Note: I am not a pastor. However, my pastor was called out of town this weekend, and I was asked to preach in his stead.
Grace, mercy, and peace to you from God our Father, and our Lord and Savior, Jesus Christ. Amen. The text is today’s Gospel lesson—especially the last three verses.
Quick tip on reading the Bible: You might have noticed that the first word of today’s Gospel lesson is “and.” That’s usually a pretty good indication that whatever came before it is actually kind of important to the part you’re about to read. So let’s briefly look back at last weeks’ Gospel. If you remember, the Pharisees were confronting Jesus over a break with tradition—his disciples didn’t wash their hands before eating, and he didn’t rebuke them for it. And no, the Pharisees weren’t huge germophobes or anything. They were concerned with being pure before God—specifically, certain parts of the Levitical code that God gave them in order to set them apart from the world. They took the Law very seriously–as we all should. And so, when they read our Old Testament lesson for today, “And now, O Israel, listen to the statutes and the rules that I am teaching you, and do them, that you may live,” (Deut. 4:1) well… they wanted to be sure they obeyed.
Now the Pharisees weren’t stupid—or at least not entirely so. I don’t know about your record at keeping God’s Law, but “do this and you shall live” isn’t particularly comforting to me based on my own performance. It would have been hard for the Pharisees not to have realized this at some point. Over time, they decided that if they were going to get better at keeping God’s Law, they needed a system to help make themselves holier, cleaner, purer. And so they developed one—a new set of rules and traditions designed to help them follow God’s rules and traditions. If they could properly regulate what goes into a person and keep them pure enough… well, maybe they could make themselves righteous before Him.
So they took the law seriously, but not seriously enough. For God also said, “You shall not add to the word that I command you, nor take from it.” (Deut 4:2) Rather than helping them keep the Law, their system actually led them away from it. They taught their own system as though it came from God. And so Jesus told them, “you leave the commandment of God and hold to the tradition of men.” (Mark 7:8) They wanted to be so sure they followed their own system that they were perfectly willing to sacrifice what God had commanded them. In today’s lesson, Jesus sets the record straight. “Hear me, all of you, and understand: there is nothing outside a person that by going into him can defile him, but the things that come out of a person are what defile him.” (Mark 7:14-15) In other words, it was never about not eating pork or washing your hands. That was just to set you apart from the nations.
You see, the Pharisees misunderstood where their true problem was. It wasn’t that they weren’t quite disciplined enough in regulating these worldly influences. It wasn’t that their society didn’t abide by godly values anymore. It wasn’t that they were ruled by an oppressive government that was often very uncomfortable with their religion. In our text today, Jesus explains where the real problem lies: “What comes out of a person is what defiles him. For from within, out of the heart of man, come evil thoughts, sexual immorality, theft, murder, adultery, coveting, wickedness, deceit, sensuality, envy, slander, pride, foolishness. All these evil things come from within, and they defile a person.” (Mark 7:20-23)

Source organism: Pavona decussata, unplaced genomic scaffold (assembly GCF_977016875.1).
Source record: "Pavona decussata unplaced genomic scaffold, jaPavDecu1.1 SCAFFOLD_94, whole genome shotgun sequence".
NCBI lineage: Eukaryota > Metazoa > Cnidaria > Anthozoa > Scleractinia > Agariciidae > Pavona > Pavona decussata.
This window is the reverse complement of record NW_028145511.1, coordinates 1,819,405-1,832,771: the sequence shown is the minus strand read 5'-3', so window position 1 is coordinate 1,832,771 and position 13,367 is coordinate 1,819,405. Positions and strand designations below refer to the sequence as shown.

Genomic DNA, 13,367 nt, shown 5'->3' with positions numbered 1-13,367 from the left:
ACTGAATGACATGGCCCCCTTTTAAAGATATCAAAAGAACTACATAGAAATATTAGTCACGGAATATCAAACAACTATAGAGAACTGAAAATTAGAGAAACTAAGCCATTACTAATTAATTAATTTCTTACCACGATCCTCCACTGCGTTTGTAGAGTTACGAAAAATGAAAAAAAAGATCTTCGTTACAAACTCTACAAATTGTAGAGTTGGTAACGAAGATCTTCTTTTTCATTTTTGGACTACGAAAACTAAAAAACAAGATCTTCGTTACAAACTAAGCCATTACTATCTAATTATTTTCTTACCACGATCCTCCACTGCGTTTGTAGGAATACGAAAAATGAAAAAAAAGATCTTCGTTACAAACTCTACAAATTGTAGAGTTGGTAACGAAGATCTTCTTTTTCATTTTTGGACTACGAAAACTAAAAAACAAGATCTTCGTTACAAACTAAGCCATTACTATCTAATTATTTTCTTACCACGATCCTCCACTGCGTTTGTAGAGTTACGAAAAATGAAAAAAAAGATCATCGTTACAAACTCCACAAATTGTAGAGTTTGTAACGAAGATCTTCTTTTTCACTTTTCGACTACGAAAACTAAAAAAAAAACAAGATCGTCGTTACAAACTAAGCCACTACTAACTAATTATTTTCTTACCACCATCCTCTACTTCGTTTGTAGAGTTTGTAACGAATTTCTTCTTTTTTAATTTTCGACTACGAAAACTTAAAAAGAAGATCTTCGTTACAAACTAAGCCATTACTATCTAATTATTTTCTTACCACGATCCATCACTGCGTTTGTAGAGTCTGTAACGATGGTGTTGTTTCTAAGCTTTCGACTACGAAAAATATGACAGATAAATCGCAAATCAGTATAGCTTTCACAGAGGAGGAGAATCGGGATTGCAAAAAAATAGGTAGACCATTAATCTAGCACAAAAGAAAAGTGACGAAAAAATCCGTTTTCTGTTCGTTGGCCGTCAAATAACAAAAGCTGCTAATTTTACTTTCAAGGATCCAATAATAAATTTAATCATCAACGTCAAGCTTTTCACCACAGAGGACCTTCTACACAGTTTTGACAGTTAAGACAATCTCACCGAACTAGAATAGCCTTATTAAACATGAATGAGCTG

Jesus does not paint a pretty picture of our hearts, and yet, how often are instructed by friends, by television, and by gurus, academics, and philosophers to follow our hearts when we need guidance? “Do what feels right.” “Look inside yourself for the answers.” “Search your feelings.” “What does your heart tell you?” From what Jesus describes, our hearts are the last places to look for advice on being better people. Here’s what your heart tells you: It tells you to be sexually immoral—to fornicate, as we used say. “You and your boyfriend love each other, so it’s ok if you sleep with him.” It tells you to steal. “Oh, just illegally download that album; it’s not like you’d actually buy it, so nobody’s losing any money” It tells you to murder. “You know, euthanizing your sick grandpa or aborting your unexpected child would make a lot of people’s suffering go away.” Your heart encourages adultery. “Well, you’re not really in love with your wife anymore; if you want to feel that way again, you’re just going to have to find someone else.” It’s covetous. “You’re the one who really deserved that promotion; not Bob of all people.” I could go on. Jesus certainly did; I gave examples for a third of what he listed. Whatever the particulars of your hearts’ inclinations, if you really don’t think you’re guilty of things like deceit and pride on a regular basis, then you’re certainly guilty of foolishness as well. That is the bleak reality of our hearts. And yet that is what the world tells us to look to for guidance.